Critical care technicians must understand normal versus abnormal test results and know what values constitute an emergency. (See Chart 1)  It is also important to know what is normal for that particular patient before their treatment begins. “Being above or below textbook normal parameters does not always mean the veterinary patient is in crisis,” Ms. Mattox advised.  “For example,” she said, “the normal temperature in small animals is often documented at 100-102.5F. However, temperatures do not concern most veterinarians unless they are below 99F or above 103F.
While a temperature of 104F is an indication of a potential disease process the increased temperature itself is not an emergency. It is more important to understand that a patient whose temperature has been 100F for 12 hours has increased to 104F, indicating a change in a trend that should be investigated to determine why the change occurred and if the treatment plan needs adjusting.”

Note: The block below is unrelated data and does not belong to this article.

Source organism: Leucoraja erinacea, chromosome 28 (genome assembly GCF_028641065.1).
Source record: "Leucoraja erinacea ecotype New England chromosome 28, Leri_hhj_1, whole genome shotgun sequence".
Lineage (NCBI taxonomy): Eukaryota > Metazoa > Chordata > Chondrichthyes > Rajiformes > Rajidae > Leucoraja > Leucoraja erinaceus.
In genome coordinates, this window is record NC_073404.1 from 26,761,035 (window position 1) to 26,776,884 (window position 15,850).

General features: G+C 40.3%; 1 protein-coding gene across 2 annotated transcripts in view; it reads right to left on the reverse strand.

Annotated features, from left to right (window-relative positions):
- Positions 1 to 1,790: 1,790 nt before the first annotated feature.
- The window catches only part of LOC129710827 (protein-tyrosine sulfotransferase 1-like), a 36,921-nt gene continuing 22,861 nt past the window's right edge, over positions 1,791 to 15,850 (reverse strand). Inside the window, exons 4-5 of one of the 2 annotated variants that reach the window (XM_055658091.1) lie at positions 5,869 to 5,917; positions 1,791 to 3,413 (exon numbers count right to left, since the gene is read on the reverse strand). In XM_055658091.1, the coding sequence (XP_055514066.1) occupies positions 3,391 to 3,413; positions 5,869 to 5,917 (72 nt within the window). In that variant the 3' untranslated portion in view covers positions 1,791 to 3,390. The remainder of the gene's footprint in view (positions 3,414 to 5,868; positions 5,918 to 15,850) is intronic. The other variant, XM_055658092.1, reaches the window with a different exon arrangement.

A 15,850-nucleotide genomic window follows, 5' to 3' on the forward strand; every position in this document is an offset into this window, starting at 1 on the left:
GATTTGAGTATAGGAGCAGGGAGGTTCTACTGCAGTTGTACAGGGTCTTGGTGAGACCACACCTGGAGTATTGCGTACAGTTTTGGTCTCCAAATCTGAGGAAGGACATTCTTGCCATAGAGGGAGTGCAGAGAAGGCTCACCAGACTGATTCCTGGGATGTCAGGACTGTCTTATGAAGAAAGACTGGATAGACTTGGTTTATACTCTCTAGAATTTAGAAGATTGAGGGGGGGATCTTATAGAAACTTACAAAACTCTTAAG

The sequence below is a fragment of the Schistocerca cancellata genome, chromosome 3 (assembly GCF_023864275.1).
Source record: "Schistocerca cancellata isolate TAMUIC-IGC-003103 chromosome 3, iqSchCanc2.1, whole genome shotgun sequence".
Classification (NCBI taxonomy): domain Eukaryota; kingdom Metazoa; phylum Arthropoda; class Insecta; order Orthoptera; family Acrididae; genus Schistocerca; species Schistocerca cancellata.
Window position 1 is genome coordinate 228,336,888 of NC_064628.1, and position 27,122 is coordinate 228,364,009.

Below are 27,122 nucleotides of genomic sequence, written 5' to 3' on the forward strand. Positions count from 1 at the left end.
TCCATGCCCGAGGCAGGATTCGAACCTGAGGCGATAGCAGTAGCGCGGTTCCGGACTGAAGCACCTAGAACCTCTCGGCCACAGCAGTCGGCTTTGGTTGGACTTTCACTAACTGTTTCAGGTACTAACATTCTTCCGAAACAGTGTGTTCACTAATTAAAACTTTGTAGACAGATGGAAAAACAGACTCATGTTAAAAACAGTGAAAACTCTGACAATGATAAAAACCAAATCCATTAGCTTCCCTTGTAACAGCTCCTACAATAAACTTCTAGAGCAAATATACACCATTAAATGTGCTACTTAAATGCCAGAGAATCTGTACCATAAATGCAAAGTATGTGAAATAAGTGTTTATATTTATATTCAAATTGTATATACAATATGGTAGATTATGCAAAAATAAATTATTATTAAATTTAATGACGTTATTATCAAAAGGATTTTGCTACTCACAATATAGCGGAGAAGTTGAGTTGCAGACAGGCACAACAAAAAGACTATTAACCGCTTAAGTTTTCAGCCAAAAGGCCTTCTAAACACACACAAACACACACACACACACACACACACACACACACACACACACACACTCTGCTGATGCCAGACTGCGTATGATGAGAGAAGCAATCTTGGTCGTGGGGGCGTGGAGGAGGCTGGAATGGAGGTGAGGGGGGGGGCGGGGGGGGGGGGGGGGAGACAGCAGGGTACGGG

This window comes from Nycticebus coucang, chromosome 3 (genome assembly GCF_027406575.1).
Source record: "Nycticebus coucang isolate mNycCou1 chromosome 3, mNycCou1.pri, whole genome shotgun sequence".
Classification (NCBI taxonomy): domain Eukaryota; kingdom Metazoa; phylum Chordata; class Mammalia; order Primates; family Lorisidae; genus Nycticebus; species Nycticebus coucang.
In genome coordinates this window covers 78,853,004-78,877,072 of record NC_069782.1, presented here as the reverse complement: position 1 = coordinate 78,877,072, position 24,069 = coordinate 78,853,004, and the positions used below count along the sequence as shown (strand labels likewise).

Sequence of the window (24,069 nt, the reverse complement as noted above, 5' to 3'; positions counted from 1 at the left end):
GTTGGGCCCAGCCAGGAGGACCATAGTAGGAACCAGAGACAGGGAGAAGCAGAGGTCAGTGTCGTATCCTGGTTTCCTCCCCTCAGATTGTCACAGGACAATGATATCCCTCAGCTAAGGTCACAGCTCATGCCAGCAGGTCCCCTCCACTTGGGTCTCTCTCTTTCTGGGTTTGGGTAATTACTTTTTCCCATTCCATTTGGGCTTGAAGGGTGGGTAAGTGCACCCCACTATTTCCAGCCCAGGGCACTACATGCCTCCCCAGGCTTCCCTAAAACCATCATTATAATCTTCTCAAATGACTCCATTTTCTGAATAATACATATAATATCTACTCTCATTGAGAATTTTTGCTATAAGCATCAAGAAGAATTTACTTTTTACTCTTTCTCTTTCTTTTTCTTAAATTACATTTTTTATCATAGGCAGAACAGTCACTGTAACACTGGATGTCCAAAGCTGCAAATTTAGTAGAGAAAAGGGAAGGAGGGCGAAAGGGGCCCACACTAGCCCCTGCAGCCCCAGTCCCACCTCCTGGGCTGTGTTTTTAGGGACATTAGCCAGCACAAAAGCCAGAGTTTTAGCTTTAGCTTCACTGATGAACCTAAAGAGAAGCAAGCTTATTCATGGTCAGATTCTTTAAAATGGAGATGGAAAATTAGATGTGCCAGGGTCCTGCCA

Chart 1:  Normal vs. emergency vitals






Hypothermia below 96F

Hyperthermia above 106F

Heart Rate *dogs


Bradycardia under 60bpm

Tachycardia over 160bpm

Heart Rate *cats


Bradycardia under 180bpm

Tachycardia over 230bpm



Easily palpable and strong

Different than heart rate

Weak or thready

Respiratory Rate


Tachypnea over 50bpm

Panting in cats

Respiratory Effort

Smooth and mechanical

Any effort is abnormal

Mucous Membranes


Not pink

Blue – decreased oxygenation

Dark Red – infection, inflammation

Pale pink/White – anemia, decreased perfusion
Yellow (Jaundice) – Liver disease

Grey (Muddy) – poor perfusion

Capillary Refill Time

1-2 seconds

Prolonged – poor perfusion


Alert and Active

Decreased level of consciousness

Other patient care requirements            

Since hospitalized patients are often on a number of different drug therapies, it is important for technicians to have a good working knowledge of commonly used drugs such as pharmacodynamics, pharmacokinetics, side effects and interactions with other drugs. It is also important to understand techniques involved in administering medications without causing unnecessary stress.